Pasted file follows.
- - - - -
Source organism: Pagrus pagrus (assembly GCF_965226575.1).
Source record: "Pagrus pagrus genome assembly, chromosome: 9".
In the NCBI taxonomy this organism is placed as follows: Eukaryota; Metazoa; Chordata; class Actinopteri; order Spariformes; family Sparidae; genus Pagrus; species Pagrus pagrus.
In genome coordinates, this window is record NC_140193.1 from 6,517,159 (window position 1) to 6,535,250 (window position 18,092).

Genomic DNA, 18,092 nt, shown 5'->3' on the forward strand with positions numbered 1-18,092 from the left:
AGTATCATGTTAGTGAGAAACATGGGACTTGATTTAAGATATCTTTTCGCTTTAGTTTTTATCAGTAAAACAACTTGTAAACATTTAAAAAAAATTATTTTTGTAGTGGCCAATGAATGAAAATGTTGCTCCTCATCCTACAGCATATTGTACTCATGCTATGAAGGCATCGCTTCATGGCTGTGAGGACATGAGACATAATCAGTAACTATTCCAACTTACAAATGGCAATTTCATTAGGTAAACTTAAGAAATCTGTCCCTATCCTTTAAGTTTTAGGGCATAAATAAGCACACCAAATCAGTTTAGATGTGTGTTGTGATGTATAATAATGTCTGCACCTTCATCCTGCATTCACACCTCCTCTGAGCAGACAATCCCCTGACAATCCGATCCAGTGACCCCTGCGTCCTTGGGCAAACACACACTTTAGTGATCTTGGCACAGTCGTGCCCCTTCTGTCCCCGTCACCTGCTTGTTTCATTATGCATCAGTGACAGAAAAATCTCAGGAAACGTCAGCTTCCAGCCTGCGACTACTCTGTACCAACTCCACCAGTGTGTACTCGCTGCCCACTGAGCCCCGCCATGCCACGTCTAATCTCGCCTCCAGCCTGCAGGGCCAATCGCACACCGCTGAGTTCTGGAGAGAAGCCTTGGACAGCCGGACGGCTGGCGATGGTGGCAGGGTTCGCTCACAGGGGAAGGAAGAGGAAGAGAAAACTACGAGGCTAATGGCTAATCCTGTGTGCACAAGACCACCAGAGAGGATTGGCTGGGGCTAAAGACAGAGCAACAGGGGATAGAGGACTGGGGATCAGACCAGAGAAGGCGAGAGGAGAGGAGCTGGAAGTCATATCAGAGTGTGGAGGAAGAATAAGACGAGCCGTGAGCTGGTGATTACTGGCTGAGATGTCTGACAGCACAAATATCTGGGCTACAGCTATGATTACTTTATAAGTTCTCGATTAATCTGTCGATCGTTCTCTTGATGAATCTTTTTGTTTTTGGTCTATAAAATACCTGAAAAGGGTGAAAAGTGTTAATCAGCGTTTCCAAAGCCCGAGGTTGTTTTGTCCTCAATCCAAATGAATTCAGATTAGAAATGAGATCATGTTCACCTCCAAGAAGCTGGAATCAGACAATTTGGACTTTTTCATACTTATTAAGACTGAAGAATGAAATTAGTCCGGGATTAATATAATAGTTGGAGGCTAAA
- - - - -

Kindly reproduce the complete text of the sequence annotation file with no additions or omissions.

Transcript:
Source organism: Pagrus pagrus (assembly GCF_965226575.1).
Source record: "Pagrus pagrus genome assembly, chromosome: 9".
In the NCBI taxonomy this organism is placed as follows: Eukaryota; Metazoa; Chordata; class Actinopteri; order Spariformes; family Sparidae; genus Pagrus; species Pagrus pagrus.
In genome coordinates, this window is record NC_140193.1 from 6,517,159 (window position 1) to 6,535,250 (window position 18,092).

Genomic DNA, 18,092 nt, shown 5'->3' on the forward strand with positions numbered 1-18,092 from the left:
AGTATCATGTTAGTGAGAAACATGGGACTTGATTTAAGATATCTTTTCGCTTTAGTTTTTATCAGTAAAACAACTTGTAAACATTTAAAAAAAATTATTTTTGTAGTGGCCAATGAATGAAAATGTTGCTCCTCATCCTACAGCATATTGTACTCATGCTATGAAGGCATCGCTTCATGGCTGTGAGGACATGAGACATAATCAGTAACTATTCCAACTTACAAATGGCAATTTCATTAGGTAAACTTAAGAAATCTGTCCCTATCCTTTAAGTTTTAGGGCATAAATAAGCACACCAAATCAGTTTAGATGTGTGTTGTGATGTATAATAATGTCTGCACCTTCATCCTGCATTCACACCTCCTCTGAGCAGACAATCCCCTGACAATCCGATCCAGTGACCCCTGCGTCCTTGGGCAAACACACACTTTAGTGATCTTGGCACAGTCGTGCCCCTTCTGTCCCCGTCACCTGCTTGTTTCATTATGCATCAGTGACAGAAAAATCTCAGGAAACGTCAGCTTCCAGCCTGCGACTACTCTGTACCAACTCCACCAGTGTGTACTCGCTGCCCACTGAGCCCCGCCATGCCACGTCTAATCTCGCCTCCAGCCTGCAGGGCCAATCGCACACCGCTGAGTTCTGGAGAGAAGCCTTGGACAGCCGGACGGCTGGCGATGGTGGCAGGGTTCGCTCACAGGGGAAGGAAGAGGAAGAGAAAACTACGAGGCTAATGGCTAATCCTGTGTGCACAAGACCACCAGAGAGGATTGGCTGGGGCTAAAGACAGAGCAACAGGGGATAGAGGACTGGGGATCAGACCAGAGAAGGCGAGAGGAGAGGAGCTGGAAGTCATATCAGAGTGTGGAGGAAGAATAAGACGAGCCGTGAGCTGGTGATTACTGGCTGAGATGTCTGACAGCACAAATATCTGGGCTACAGCTATGATTACTTTATAAGTTCTCGATTAATCTGTCGATCGTTCTCTTGATGAATCTTTTTGTTTTTGGTCTATAAAATACCTGAAAAGGGTGAAAAGTGTTAATCAGCGTTTCCAAAGCCCGAGGTTGTTTTGTCCTCAATCCAAATGAATTCAGATTAGAAATGAGATCATGTTCACCTCCAAGAAGCTGGAATCAGACAATTTGGACTTTTTCATACTTATTAAGACTGAAGAATGAAATTAGTCCGGGATTAATATAATAGTTGGAGGCTAAA